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Using statistics for risk reduction : Swingers Discussion 1937051021
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TOPIC: Using statistics for risk reduction
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A link to the abstract for the study (only one?) done on swingers' STI risk: ncbi.nlm.nih.gov/pubmed/20577016

Results: Older swingers had a CT (Chlamydia) prevalence of 10% and an NG (Gonorrhea) prevalence of 4%... Because I could only read the abstract, I'm not sure what constitutes an "older swinger." The share in STI diagnoses in the older age group (>45 years) comprised 55% for swingers and 31% for MSM. Swingers were higher than MSM!

Baltimore MD
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And lastly (on the topic of barebacking), some made the argument that because people lie, there is no point in asking about condom usage. I would have to disagree. From a statistics perspective, if you ask someone and they tell you that condoms are optional, you know that they are at higher risk. You can automatically eliminate them from your risk-reduction plan. So, you are able to eliminate more risk (if only just a small amount). And, from personal experience, some people are honest (like the barebackers posting on this board). Its always worth a conversation. And for those who are honest with their behavior, I sincerely say, thank you.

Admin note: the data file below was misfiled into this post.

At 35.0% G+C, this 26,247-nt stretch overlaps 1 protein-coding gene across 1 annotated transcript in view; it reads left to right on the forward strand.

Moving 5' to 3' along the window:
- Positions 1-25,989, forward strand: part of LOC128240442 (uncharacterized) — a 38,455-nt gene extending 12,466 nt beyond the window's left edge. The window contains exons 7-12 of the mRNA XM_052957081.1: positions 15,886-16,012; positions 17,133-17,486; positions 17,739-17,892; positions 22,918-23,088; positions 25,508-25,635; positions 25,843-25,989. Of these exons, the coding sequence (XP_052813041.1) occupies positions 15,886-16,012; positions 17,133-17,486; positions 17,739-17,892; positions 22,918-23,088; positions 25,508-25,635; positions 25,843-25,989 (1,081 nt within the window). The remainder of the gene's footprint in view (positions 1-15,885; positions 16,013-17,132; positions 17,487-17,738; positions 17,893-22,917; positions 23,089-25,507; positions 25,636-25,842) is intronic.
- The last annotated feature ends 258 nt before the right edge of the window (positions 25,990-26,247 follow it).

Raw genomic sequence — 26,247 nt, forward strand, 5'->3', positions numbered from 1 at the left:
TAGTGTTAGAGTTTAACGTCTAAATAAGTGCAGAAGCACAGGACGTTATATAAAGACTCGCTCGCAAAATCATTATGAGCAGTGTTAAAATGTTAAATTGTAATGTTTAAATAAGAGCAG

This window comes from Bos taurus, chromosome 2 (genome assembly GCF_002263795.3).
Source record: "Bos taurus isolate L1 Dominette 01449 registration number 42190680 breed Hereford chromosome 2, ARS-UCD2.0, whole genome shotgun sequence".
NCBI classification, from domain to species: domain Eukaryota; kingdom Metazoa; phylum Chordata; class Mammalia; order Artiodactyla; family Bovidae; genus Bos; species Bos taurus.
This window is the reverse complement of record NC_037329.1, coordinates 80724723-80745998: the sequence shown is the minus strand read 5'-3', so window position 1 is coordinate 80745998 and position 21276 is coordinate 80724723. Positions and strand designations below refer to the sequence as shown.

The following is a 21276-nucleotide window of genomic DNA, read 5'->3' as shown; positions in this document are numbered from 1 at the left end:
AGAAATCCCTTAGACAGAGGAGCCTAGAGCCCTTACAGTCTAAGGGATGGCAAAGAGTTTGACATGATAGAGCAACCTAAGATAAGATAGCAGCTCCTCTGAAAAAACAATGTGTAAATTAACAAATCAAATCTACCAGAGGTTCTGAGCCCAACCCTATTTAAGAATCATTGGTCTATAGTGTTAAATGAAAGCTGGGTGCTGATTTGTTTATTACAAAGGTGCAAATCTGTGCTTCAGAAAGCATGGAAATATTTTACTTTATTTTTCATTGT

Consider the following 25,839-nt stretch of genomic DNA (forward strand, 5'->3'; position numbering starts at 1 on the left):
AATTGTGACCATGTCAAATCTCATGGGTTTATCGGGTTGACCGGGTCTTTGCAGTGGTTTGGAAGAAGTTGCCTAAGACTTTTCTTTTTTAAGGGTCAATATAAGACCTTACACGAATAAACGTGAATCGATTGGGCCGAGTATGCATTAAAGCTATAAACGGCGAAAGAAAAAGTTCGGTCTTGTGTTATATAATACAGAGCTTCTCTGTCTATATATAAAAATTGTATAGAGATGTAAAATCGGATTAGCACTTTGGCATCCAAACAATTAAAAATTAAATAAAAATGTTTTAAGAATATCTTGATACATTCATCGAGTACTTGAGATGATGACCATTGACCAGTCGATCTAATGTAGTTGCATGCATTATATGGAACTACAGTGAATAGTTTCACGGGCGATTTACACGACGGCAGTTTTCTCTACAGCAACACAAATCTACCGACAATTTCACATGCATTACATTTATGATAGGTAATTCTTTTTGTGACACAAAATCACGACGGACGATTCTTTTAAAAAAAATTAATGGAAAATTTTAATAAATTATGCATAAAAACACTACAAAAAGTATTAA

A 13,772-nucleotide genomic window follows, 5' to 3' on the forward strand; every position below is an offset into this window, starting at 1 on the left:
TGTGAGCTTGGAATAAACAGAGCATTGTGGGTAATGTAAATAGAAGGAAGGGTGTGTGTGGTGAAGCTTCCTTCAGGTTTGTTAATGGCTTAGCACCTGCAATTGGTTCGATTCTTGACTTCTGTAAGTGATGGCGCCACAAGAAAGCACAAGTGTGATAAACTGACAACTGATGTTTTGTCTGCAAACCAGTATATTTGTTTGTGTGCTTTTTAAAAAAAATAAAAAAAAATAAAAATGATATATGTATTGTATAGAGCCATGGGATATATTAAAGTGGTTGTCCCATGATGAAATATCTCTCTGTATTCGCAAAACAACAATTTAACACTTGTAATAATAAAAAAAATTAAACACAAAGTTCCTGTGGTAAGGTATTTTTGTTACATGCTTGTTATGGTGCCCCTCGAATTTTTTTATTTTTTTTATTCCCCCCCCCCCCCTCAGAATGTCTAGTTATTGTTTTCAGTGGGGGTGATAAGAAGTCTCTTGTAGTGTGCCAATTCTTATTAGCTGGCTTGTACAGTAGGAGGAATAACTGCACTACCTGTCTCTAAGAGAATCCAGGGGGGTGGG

Baltimore MD
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Almost done (on the topic of barebacking)... Many advocacy groups of various high risk populations (be it prostitutes, IV drug users, etc) have expressed the value in creating a "safe space" to increase public health. I'm talking about the groups who supply IV drug users with clean needles and prostitutes with condoms and STI screenings. Their reason- when these populations are at risk of persecution or prosecution, they are less likely to be open about their status. You aren't going to get screened for an STI if it means going to jail. Another example, the homophobic African American culture (again, broad statements, not specifics), that has lead to the "down low" phenomenon which lead to closeted gay and bi AA men to behave in high risk (often condom-less) sex with men only to return home and infect their wives. Why was this happening? There was such a stigma attached in a specific culture, that these men could not be honest about who they were (including carrying condoms, which would have somehow implicated their intent to have sex with men). Applying these concepts (openness to increase public health and acceptance so that people are honest with others about their behaviors), one can imagine that not persecuting a group (barebackers) may have positive implications on everyone's health. If its more accepted, more people would be honest that they engage in this behavior. Allowing those of us who want to limit our risk from engaging with those folks. There was a lot of mention of "liars" on this board and yet, those posts were coming from the same people condemning the behavior of what I can only imagine is a "closeted" large part of the swinging population (and general population for that matter). Ironically, there would be less liars if there were not such judgement.

Baltimore MD